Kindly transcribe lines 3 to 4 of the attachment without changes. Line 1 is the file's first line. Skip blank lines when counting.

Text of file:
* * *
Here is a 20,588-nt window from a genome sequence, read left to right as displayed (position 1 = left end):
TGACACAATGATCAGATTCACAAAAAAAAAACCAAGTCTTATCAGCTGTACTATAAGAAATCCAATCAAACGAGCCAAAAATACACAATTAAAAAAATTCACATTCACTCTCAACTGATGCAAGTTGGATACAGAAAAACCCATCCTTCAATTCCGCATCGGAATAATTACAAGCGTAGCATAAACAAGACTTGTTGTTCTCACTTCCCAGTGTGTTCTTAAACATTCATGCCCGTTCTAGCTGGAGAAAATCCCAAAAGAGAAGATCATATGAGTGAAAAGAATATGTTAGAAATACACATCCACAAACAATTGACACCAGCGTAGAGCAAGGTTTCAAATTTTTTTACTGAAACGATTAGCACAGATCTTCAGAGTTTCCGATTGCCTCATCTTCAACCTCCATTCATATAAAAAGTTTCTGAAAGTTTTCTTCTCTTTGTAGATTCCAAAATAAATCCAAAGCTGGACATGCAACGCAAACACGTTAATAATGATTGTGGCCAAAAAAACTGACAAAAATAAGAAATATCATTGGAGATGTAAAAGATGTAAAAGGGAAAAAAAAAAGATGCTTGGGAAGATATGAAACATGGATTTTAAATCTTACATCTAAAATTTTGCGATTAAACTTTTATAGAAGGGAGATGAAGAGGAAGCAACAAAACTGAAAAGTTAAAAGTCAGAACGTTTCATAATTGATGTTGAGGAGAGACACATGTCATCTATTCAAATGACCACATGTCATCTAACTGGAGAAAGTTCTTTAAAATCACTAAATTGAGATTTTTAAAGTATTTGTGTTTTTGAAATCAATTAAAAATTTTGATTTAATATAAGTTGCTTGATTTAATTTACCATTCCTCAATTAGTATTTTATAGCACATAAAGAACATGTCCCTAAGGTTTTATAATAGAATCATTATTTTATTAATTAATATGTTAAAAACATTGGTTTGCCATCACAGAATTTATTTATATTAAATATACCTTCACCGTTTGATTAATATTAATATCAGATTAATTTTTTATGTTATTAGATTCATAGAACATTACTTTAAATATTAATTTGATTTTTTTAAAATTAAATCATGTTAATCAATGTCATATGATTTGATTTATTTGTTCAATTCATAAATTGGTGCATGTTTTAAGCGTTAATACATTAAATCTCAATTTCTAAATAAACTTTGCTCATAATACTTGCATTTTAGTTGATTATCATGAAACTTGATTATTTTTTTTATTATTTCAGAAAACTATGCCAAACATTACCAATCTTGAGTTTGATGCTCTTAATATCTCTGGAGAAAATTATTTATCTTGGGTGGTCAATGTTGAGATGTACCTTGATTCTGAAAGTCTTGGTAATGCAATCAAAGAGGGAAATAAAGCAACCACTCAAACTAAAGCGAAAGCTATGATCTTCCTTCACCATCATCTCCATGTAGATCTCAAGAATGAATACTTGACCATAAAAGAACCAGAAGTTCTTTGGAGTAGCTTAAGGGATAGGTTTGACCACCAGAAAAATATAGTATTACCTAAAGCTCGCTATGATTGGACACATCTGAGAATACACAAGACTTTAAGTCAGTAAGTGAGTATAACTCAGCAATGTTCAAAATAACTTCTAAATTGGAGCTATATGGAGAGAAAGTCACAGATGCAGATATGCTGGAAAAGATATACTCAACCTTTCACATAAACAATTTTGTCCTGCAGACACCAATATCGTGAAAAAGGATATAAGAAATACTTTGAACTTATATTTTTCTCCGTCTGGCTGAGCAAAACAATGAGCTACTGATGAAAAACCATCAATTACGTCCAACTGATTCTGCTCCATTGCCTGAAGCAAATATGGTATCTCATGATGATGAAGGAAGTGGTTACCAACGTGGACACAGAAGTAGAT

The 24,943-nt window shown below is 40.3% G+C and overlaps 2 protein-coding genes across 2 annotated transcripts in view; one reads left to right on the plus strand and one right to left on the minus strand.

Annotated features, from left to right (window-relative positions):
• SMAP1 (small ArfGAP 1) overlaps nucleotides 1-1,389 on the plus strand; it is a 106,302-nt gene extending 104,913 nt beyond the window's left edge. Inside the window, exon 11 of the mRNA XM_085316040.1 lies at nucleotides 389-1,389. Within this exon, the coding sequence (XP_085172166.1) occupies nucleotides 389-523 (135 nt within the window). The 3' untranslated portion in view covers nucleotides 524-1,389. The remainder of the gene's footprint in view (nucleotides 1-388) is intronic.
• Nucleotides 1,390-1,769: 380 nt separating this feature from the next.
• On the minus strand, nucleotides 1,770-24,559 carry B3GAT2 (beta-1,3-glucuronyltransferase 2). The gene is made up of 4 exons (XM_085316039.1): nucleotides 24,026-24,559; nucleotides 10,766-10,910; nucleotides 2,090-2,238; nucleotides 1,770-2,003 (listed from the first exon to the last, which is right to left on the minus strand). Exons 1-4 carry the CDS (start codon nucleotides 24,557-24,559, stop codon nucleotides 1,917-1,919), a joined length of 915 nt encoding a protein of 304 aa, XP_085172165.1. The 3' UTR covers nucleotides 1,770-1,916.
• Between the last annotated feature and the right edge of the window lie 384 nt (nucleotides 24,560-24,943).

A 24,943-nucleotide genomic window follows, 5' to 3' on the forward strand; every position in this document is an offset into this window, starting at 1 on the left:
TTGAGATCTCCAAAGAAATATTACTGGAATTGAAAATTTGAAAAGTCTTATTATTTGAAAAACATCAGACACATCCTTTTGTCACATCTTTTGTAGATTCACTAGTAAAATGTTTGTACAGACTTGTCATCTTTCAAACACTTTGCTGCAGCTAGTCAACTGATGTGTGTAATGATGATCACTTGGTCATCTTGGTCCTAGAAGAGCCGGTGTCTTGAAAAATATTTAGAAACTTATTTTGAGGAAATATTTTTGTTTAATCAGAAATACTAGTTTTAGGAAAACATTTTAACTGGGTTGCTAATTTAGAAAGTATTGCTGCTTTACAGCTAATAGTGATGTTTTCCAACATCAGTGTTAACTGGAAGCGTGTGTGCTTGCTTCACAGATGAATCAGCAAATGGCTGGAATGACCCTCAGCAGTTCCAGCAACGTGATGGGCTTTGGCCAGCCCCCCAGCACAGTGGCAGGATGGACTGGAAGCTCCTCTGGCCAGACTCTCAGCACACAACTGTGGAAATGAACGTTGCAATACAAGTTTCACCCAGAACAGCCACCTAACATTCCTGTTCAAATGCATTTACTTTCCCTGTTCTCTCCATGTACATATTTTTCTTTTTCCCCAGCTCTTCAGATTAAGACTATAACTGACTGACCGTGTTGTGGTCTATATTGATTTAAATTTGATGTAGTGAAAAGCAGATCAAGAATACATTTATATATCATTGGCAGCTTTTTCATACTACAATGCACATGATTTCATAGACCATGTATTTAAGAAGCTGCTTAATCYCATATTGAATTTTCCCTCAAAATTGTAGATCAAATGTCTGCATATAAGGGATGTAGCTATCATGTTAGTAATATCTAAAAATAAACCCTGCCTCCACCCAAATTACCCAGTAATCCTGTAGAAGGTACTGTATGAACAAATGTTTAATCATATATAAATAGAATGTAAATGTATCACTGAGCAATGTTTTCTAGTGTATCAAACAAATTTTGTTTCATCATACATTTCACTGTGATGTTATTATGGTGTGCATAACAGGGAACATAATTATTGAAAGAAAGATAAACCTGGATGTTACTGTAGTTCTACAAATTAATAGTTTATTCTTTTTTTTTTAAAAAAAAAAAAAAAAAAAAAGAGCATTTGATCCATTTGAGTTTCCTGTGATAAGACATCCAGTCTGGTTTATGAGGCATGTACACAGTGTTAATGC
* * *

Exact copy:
The 24,943-nt window shown below is 40.3% G+C and overlaps 2 protein-coding genes across 2 annotated transcripts in view; one reads left to right on the plus strand and one right to left on the minus strand.

Annotated features, from left to right (window-relative positions):